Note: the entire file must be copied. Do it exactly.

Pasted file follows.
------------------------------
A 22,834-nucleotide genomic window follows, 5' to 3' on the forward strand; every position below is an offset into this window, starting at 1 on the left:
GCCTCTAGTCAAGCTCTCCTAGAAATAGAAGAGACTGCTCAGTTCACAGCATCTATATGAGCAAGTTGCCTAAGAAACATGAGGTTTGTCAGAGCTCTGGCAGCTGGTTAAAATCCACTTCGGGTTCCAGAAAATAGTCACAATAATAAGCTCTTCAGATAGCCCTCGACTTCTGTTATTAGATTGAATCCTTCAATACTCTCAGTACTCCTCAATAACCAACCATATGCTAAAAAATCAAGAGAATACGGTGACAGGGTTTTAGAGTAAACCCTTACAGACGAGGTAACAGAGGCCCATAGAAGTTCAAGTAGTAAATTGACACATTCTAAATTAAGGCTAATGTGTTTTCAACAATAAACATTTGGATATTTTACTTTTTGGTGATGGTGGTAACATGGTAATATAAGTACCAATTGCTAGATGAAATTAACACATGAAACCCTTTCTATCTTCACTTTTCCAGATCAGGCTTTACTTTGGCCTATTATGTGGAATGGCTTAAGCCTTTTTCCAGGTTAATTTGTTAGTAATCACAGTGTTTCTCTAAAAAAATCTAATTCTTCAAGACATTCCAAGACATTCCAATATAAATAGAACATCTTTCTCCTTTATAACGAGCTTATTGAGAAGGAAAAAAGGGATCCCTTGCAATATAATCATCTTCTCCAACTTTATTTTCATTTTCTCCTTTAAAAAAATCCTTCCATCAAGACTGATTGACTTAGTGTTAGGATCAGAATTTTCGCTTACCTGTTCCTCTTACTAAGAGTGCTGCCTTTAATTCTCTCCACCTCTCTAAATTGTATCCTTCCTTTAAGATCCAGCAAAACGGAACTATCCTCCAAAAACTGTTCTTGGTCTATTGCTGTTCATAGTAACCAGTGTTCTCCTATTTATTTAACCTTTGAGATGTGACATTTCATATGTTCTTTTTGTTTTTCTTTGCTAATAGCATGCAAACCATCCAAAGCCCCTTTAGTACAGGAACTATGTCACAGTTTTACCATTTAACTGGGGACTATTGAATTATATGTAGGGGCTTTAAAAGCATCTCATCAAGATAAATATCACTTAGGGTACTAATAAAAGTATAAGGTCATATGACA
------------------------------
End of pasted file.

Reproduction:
A 22,834-nucleotide genomic window follows, 5' to 3' on the forward strand; every position below is an offset into this window, starting at 1 on the left:
GCCTCTAGTCAAGCTCTCCTAGAAATAGAAGAGACTGCTCAGTTCACAGCATCTATATGAGCAAGTTGCCTAAGAAACATGAGGTTTGTCAGAGCTCTGGCAGCTGGTTAAAATCCACTTCGGGTTCCAGAAAATAGTCACAATAATAAGCTCTTCAGATAGCCCTCGACTTCTGTTATTAGATTGAATCCTTCAATACTCTCAGTACTCCTCAATAACCAACCATATGCTAAAAAATCAAGAGAATACGGTGACAGGGTTTTAGAGTAAACCCTTACAGACGAGGTAACAGAGGCCCATAGAAGTTCAAGTAGTAAATTGACACATTCTAAATTAAGGCTAATGTGTTTTCAACAATAAACATTTGGATATTTTACTTTTTGGTGATGGTGGTAACATGGTAATATAAGTACCAATTGCTAGATGAAATTAACACATGAAACCCTTTCTATCTTCACTTTTCCAGATCAGGCTTTACTTTGGCCTATTATGTGGAATGGCTTAAGCCTTTTTCCAGGTTAATTTGTTAGTAATCACAGTGTTTCTCTAAAAAAATCTAATTCTTCAAGACATTCCAAGACATTCCAATATAAATAGAACATCTTTCTCCTTTATAACGAGCTTATTGAGAAGGAAAAAAGGGATCCCTTGCAATATAATCATCTTCTCCAACTTTATTTTCATTTTCTCCTTTAAAAAAATCCTTCCATCAAGACTGATTGACTTAGTGTTAGGATCAGAATTTTCGCTTACCTGTTCCTCTTACTAAGAGTGCTGCCTTTAATTCTCTCCACCTCTCTAAATTGTATCCTTCCTTTAAGATCCAGCAAAACGGAACTATCCTCCAAAAACTGTTCTTGGTCTATTGCTGTTCATAGTAACCAGTGTTCTCCTATTTATTTAACCTTTGAGATGTGACATTTCATATGTTCTTTTTGTTTTTCTTTGCTAATAGCATGCAAACCATCCAAAGCCCCTTTAGTACAGGAACTATGTCACAGTTTTACCATTTAACTGGGGACTATTGAATTATATGTAGGGGCTTTAAAAGCATCTCATCAAGATAAATATCACTTAGGGTACTAATAAAAGTATAAGGTCATATGACA